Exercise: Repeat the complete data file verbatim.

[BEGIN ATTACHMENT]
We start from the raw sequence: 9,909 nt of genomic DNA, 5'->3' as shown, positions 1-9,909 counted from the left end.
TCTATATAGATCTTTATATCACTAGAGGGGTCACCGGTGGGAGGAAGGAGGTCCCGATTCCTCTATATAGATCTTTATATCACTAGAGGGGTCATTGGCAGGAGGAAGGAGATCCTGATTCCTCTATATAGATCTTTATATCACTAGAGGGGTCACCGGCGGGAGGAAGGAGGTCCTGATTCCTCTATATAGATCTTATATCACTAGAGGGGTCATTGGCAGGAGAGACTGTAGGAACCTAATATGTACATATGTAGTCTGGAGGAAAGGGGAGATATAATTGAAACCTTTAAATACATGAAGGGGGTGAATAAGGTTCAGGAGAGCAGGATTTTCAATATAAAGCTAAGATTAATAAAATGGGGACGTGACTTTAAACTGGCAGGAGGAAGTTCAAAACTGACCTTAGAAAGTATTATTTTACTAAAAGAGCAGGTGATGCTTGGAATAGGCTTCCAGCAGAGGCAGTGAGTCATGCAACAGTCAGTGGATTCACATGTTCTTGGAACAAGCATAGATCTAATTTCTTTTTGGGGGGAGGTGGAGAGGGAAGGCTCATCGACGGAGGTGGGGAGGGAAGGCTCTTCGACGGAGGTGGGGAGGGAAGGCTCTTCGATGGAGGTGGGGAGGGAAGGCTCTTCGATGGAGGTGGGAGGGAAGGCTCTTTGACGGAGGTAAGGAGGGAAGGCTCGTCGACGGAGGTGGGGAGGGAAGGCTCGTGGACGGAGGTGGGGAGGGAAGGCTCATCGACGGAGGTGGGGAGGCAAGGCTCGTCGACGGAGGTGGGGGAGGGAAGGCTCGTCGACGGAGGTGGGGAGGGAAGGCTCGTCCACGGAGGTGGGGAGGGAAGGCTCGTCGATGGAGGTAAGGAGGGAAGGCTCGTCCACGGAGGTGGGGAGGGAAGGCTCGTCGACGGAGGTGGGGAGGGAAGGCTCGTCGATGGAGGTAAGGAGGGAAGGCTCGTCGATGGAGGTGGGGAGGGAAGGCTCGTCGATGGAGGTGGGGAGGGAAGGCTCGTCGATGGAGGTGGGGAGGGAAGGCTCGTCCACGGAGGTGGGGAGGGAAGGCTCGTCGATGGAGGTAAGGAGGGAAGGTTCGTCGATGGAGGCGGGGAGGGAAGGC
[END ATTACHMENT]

We start from the raw sequence: 9,909 nt of genomic DNA, 5'->3' as shown, positions 1-9,909 counted from the left end.
TCTATATAGATCTTTATATCACTAGAGGGGTCACCGGTGGGAGGAAGGAGGTCCCGATTCCTCTATATAGATCTTTATATCACTAGAGGGGTCATTGGCAGGAGGAAGGAGATCCTGATTCCTCTATATAGATCTTTATATCACTAGAGGGGTCACCGGCGGGAGGAAGGAGGTCCTGATTCCTCTATATAGATCTTATATCACTAGAGGGGTCATTGGCAGGAGAGACTGTAGGAACCTAATATGTACATATGTAGTCTGGAGGAAAGGGGAGATATAATTGAAACCTTTAAATACATGAAGGGGGTGAATAAGGTTCAGGAGAGCAGGATTTTCAATATAAAGCTAAGATTAATAAAATGGGGACGTGACTTTAAACTGGCAGGAGGAAGTTCAAAACTGACCTTAGAAAGTATTATTTTACTAAAAGAGCAGGTGATGCTTGGAATAGGCTTCCAGCAGAGGCAGTGAGTCATGCAACAGTCAGTGGATTCACATGTTCTTGGAACAAGCATAGATCTAATTTCTTTTTGGGGGGAGGTGGAGAGGGAAGGCTCATCGACGGAGGTGGGGAGGGAAGGCTCTTCGACGGAGGTGGGGAGGGAAGGCTCTTCGATGGAGGTGGGGAGGGAAGGCTCTTCGATGGAGGTGGGAGGGAAGGCTCTTTGACGGAGGTAAGGAGGGAAGGCTCGTCGACGGAGGTGGGGAGGGAAGGCTCGTGGACGGAGGTGGGGAGGGAAGGCTCATCGACGGAGGTGGGGAGGCAAGGCTCGTCGACGGAGGTGGGGGAGGGAAGGCTCGTCGACGGAGGTGGGGAGGGAAGGCTCGTCCACGGAGGTGGGGAGGGAAGGCTCGTCGATGGAGGTAAGGAGGGAAGGCTCGTCCACGGAGGTGGGGAGGGAAGGCTCGTCGACGGAGGTGGGGAGGGAAGGCTCGTCGATGGAGGTAAGGAGGGAAGGCTCGTCGATGGAGGTGGGGAGGGAAGGCTCGTCGATGGAGGTGGGGAGGGAAGGCTCGTCGATGGAGGTGGGGAGGGAAGGCTCGTCCACGGAGGTGGGGAGGGAAGGCTCGTCGATGGAGGTAAGGAGGGAAGGTTCGTCGATGGAGGCGGGGAGGGAAGGC